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Scientists try for a touchy-feely Net

CNET News.com

Scientists in Britain and the United States will try to shake hands on Tuesday. No big deal one might think — only they will be 5,000 kilometres apart, using the Internet to connect them.

In a technological first, they will use pencil-like devices called phantoms to recreate the sense of touch across the Atlantic, organizers of the experiment said.

The phantoms send small impulses at very high frequencies down the Internet using newly developed fibre-optic cables and extremely high bandwidths.

When a scientist in London prods a screen with the phantom, the sensation should be felt by a colleague in Boston, and vice versa.

"Pushing on the pen sends data representing forces through the Internet that can be interpreted by a phantom and therefore felt on the other end," said Mel Slater, Professor of Computer Science at University College London (UCL).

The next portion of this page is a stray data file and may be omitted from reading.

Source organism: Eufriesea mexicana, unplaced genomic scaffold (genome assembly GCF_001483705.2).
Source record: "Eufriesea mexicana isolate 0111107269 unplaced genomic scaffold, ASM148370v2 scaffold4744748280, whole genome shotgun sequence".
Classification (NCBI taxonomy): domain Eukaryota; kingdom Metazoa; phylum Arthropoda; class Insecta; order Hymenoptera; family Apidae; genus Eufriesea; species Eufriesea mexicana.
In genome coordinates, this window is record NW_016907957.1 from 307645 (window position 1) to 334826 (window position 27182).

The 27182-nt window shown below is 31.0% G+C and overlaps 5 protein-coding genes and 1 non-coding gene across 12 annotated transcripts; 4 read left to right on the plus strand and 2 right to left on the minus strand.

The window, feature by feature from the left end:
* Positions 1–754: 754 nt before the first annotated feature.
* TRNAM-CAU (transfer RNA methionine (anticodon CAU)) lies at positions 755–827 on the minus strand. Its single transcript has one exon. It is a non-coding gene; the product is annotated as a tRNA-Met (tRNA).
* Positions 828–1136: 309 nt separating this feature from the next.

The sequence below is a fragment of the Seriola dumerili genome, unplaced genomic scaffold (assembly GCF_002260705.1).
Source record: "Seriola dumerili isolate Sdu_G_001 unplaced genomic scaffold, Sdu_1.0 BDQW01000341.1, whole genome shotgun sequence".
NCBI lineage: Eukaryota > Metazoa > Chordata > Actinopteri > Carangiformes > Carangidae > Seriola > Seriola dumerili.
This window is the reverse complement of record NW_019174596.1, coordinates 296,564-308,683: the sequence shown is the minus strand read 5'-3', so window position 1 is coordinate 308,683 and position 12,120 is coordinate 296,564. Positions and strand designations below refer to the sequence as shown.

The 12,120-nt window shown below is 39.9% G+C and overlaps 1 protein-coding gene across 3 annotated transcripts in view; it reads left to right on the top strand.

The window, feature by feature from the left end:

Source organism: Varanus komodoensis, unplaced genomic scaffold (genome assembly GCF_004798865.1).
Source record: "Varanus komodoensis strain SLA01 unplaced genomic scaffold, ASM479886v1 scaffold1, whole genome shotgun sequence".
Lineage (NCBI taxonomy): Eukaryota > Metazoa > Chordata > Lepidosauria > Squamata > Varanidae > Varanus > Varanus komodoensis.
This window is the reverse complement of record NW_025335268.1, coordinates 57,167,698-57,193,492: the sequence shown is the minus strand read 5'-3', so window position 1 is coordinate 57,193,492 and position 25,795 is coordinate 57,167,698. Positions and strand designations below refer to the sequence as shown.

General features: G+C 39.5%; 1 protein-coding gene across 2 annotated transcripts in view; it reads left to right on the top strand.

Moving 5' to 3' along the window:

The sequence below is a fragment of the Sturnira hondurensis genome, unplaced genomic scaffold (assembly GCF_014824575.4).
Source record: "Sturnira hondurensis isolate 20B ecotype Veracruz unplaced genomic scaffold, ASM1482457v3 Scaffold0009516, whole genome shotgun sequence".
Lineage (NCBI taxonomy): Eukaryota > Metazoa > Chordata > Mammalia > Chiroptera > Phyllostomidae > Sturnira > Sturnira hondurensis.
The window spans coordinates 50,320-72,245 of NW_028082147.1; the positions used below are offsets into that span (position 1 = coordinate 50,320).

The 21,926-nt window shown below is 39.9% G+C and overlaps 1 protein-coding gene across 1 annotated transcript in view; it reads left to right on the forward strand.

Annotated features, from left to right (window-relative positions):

"You can not only feel the resulting force, but you can also get a sense of the quality of the object you're feeling — whether it's soft or hard, woodlike or fleshy."

UCL will conduct the experiment on Tuesday with colleagues from the Massachusetts Institute of Technology. Two scientists — one in London and one in Boston — will try to pick up a cube between them and move it, each responding to the force the other exerts on it.

The secret behind the technology is the speed at which the successive impulses are sent — up to 1,000 Hertz," UCL said in a statement.

"In much the same way that the brain re-interprets still images into moving pictures, the frequencies received by the phantom are similarly integrated to produce the sense of a continuous sensation," it said.

The implications of the experiment could be vast, said UCL, which describes the event as the world's "first transatlantic handshake over the Internet."

If successful, it could allow people to touch and feel each other over the Internet.

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